Who did this guy think he was, Eliot Spitzer?
On the eve of an infamous presentation Anwar al-Awlaki gave at the Pentagon in 2002, the Al Qaeda operative was busy preparing — with a prostitute he paid $400 for at a Washington hotel.
It was one of more than a half-dozen liaisons Awlaki had with prostitutes between late 2001 and early 2002, while he was under FBI surveillance, according to documents obtained by Judicial Watch and reviewed exclusively by Fox News.
The documents shed new light on the double life the American-born Awlaki was leading, while living in the Washington area and working as an imam at a mosque in Falls Church, Va.
In the years before he became publicly associated with Al Qaeda and was targeted for death by the U.S. government, Awlaki was by turns welcomed and investigated by different arms of the government — not just over his radical ties, but his predilection for prostitutes.
Yet there is no indication he was ever brought up on charges, leading Judicial Watch President Tom Fitton to question why the cleric seemed to have a “protected status.”
One document obtained by Judicial Watch, a conservative watchdog group, was a June 2002 memo from FBI Assistant Director Pasquale D’Amuro detailing Awlaki’s encounters with prostitutes in the D.C. area. The memo appeared to propose charges against him, claiming he spent $2,320 on seven different occasions between Nov. 5, 2001, and Feb. 4, 2002.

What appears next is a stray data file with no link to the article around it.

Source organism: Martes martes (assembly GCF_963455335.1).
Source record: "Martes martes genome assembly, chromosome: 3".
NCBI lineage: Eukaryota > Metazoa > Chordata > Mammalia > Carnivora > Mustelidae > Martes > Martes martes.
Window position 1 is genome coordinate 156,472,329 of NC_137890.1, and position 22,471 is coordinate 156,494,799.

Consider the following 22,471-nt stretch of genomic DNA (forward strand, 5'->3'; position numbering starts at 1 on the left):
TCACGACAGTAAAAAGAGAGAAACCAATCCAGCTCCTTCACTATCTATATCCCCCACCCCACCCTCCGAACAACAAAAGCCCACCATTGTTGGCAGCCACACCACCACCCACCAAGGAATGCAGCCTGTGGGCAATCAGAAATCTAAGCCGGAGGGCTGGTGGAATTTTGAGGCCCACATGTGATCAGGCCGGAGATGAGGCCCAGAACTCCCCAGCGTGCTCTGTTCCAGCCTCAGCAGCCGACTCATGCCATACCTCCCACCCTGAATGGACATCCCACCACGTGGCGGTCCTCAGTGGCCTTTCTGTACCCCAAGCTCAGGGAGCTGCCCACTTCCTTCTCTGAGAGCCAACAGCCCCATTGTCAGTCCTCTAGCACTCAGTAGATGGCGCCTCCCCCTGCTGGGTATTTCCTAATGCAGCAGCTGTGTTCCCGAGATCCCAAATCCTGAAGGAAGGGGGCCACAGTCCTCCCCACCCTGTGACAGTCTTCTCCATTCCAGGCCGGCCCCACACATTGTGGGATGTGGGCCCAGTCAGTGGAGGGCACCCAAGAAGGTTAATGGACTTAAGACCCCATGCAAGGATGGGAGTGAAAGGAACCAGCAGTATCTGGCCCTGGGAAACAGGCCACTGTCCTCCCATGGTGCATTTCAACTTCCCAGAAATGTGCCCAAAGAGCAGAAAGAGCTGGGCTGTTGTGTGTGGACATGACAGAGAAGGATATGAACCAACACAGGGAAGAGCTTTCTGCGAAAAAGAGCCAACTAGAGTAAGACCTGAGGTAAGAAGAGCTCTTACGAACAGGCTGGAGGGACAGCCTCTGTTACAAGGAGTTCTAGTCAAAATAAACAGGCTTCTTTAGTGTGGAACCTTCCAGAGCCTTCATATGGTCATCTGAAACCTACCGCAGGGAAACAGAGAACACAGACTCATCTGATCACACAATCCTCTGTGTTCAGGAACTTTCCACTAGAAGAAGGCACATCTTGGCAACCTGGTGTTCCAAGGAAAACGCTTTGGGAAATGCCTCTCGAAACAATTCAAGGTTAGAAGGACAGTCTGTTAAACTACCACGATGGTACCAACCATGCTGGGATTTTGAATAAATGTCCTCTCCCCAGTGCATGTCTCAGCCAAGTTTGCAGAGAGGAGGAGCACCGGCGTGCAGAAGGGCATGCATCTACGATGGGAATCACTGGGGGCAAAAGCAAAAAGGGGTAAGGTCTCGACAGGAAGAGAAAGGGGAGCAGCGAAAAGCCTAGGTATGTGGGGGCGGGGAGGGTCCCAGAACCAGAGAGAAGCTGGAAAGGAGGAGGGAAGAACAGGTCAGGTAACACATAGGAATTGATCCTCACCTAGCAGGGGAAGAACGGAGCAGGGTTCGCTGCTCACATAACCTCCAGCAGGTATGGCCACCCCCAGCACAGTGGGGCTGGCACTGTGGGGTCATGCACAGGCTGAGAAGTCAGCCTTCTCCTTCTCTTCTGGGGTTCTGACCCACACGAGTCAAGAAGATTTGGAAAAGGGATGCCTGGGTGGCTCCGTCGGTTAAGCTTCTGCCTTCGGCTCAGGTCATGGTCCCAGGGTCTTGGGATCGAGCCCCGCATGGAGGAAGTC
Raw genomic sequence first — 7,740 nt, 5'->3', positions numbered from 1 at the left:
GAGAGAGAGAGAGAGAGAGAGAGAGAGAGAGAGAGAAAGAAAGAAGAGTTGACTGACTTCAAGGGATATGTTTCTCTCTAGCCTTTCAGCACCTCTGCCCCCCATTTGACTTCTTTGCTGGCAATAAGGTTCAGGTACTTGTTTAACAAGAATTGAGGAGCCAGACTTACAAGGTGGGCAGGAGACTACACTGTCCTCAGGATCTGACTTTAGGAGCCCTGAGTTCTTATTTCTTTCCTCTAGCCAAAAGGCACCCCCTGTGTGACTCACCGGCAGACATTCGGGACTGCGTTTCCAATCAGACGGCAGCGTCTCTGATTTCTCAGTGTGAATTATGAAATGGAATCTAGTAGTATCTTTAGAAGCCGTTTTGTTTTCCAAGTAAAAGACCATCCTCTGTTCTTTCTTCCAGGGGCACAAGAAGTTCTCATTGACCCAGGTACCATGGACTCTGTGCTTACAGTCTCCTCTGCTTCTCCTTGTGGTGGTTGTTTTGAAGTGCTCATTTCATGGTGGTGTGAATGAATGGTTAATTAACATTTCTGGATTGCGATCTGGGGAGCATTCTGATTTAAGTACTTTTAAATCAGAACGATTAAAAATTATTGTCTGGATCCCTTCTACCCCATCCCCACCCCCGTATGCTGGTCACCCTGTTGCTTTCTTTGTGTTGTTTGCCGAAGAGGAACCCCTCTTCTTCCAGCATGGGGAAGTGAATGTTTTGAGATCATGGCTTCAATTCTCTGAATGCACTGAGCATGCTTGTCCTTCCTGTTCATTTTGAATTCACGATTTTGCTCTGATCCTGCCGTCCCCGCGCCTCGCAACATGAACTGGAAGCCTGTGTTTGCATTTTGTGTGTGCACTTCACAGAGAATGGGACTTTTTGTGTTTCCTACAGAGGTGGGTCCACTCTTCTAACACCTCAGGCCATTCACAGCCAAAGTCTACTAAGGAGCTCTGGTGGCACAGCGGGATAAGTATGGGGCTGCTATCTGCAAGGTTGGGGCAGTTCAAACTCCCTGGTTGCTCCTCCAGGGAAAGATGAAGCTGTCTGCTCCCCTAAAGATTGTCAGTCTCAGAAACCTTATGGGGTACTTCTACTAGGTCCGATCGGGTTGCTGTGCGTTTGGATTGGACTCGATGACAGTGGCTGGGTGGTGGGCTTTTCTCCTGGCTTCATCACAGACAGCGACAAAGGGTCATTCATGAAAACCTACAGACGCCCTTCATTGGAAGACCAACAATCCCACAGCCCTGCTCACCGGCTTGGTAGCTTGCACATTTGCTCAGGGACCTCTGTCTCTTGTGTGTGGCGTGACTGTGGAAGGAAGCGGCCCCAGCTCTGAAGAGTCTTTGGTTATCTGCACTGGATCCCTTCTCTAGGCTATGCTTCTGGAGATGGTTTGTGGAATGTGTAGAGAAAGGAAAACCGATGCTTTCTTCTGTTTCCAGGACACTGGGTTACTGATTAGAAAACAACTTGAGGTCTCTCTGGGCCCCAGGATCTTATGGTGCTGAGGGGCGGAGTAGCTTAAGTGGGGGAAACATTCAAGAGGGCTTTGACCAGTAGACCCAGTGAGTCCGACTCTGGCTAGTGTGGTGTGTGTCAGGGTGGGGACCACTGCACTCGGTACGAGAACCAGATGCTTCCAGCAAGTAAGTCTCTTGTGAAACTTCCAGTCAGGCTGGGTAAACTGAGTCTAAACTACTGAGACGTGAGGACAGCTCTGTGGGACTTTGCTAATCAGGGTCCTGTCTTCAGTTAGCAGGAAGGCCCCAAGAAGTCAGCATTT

It described in detail an interview with the “escort” who saw him on Feb. 4, the day before he was scheduled to have lunch at the Pentagon as an invited guest.
She claimed she had a 5 p.m. appointment with him that day, and when he arrived at her room, “she looked through the ‘peep’ hole … and thought to herself that he looked like Osama bin Laden.”
She later identified him as Awlaki.
Fox News was first to report in 2010 that Awlaki was invited to the Pentagon within months of the Sept. 11, 2001, attacks as part of an outreach effort with supposedly moderate Muslims.
“One can fairly conclude that the al-Qaeda mastermind had some type of ‘protected status’ with our government — despite his terrorist and criminal activities,” Fitton said. “We knew from days after the attacks on the World Trade Centers that (Awlaki) was a dangerous character, so why did it take the government ten years to bring him to justice?”